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Following international pressure, critical writer Nguyen Vu Binh released under amnesty after serving four years for "espionage"

(WiPC/IFEX) - WiPC welcomes the release of leading dissident writer Nguyen Vu Binh on 10 June 2007, after serving four years of a seven-year prison on espionage charges for his critical writings. He was among three leading dissidents to be granted an amnesty by President Nguyen Minh Triet, two weeks ahead of his planned visit to the United States. Sustained international pressure from human rights organisations and US and European diplomats is thought to have contributed to his early release.

According to PEN's information, Nguyen Vu Binh, who is a leading member of the Democracy Club for Vietnam, was arrested on 25 September 2002 and sentenced by the Hanoi People's Court to seven years' imprisonment, to be followed by three years' house arrest, on charges of espionage in a three-hour trial on 31 December 2003. Following the proceedings, the official Vietnam news agency reported that he had been convicted of having "written and exchanged, with various opportunist elements in the country, information and materials that distorted the party and state policies." He was also accused of communicating with "reactionary" organisations abroad. His sentence was upheld on appeal on 5 May 2004. He was held at Ba Sao forced labour camp, in Nam Hà province, in very poor conditions and denied adequate medical care or nutrition. There have been serious concerns for his health, and PEN has campaigned for his release throughout his time in prison.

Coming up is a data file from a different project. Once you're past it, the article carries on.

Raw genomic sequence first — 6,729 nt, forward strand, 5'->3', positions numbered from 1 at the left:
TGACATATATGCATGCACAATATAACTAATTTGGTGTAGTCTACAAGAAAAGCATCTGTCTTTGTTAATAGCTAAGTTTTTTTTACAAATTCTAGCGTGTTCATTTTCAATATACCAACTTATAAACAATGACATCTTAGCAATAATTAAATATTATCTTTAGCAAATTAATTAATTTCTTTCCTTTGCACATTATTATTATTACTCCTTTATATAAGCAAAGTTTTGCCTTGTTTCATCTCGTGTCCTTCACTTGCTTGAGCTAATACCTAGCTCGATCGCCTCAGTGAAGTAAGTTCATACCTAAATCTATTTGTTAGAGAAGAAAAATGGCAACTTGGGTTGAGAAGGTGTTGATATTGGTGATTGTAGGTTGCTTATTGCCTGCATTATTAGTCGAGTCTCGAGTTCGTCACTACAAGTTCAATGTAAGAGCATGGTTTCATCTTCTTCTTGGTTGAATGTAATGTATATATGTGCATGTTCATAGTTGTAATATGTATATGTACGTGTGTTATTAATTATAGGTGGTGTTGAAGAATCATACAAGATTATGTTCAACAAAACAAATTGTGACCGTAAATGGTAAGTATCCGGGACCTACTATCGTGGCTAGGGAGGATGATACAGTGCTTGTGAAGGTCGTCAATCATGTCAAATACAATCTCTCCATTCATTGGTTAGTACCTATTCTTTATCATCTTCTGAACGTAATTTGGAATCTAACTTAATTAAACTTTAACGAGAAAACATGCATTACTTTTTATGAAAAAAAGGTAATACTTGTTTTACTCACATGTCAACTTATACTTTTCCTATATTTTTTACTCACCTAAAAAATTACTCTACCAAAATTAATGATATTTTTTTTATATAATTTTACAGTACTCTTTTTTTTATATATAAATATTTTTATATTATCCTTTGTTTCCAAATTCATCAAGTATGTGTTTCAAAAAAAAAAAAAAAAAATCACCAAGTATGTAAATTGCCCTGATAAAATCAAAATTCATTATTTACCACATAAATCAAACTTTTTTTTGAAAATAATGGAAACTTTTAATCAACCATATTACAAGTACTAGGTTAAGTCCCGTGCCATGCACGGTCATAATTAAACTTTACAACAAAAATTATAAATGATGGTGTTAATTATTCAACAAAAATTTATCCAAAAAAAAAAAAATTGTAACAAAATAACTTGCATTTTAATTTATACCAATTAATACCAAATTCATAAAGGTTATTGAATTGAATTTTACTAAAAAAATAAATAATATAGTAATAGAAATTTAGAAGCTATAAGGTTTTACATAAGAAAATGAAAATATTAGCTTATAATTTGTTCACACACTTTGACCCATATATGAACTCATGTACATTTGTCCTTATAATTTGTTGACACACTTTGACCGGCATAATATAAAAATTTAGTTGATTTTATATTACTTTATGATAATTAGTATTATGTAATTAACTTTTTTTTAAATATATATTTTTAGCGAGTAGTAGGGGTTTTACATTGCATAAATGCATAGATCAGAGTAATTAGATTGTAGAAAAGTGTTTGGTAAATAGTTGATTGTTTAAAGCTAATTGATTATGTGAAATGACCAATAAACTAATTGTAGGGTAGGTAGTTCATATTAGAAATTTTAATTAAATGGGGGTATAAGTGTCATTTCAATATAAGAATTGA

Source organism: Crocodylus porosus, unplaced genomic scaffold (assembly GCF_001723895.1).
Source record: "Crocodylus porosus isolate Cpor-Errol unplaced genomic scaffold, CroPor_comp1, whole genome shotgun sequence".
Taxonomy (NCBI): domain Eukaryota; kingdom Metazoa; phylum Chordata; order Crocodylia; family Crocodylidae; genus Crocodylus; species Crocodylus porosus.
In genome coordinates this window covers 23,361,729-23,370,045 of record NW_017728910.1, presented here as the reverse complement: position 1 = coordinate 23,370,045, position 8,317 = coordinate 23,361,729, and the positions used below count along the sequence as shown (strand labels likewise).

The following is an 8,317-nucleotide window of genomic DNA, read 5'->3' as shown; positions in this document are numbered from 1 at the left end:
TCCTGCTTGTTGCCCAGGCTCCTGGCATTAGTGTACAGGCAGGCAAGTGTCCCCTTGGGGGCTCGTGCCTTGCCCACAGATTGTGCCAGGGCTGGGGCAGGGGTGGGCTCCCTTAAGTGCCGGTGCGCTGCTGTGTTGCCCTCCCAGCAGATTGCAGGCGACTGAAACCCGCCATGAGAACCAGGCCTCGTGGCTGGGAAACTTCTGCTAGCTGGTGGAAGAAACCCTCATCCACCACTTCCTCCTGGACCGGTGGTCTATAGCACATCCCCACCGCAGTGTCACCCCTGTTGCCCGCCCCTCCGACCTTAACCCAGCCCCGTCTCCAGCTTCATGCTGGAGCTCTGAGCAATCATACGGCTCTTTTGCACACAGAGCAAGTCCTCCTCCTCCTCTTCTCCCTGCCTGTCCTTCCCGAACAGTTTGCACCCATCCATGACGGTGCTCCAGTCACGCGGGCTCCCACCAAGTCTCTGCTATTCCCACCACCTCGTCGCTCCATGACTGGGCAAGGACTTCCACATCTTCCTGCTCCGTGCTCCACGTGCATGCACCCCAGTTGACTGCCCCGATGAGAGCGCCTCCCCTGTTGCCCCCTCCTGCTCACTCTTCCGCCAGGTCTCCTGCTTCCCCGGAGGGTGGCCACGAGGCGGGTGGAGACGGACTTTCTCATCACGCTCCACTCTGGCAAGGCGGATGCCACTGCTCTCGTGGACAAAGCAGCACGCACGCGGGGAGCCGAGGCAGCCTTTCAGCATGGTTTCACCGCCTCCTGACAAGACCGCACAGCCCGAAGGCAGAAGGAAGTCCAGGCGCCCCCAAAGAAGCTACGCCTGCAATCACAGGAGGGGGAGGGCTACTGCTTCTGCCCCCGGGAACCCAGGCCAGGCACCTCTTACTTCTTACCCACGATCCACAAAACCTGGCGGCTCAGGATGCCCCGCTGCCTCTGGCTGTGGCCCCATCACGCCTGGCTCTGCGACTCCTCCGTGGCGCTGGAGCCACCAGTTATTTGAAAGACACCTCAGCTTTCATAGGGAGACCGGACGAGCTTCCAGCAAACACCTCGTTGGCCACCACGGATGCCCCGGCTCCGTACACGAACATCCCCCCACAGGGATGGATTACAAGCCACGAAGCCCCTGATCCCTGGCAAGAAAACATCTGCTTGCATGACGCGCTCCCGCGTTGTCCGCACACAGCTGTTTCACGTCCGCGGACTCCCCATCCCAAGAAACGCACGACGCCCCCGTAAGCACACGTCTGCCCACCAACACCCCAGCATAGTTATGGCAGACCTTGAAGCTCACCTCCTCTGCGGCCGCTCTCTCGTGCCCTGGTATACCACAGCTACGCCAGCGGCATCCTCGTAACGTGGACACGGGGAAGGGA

The 39-year-old writer was targeted for the online publication of one of his critical essays, "Some Thoughts on the China-Vietnam Border Agreement". Nguyen Vu Binh is a former journalist who worked for 10 years for "Tap Chi Cong" ("Journal of Communism"), the official publication of the Communist Party of Vietnam. In January 2001, he left his post to form the independent Liberal Democratic Party, and is known for his critical writings calling for political reform.

WiPC thanks all who sent appeals on this case.

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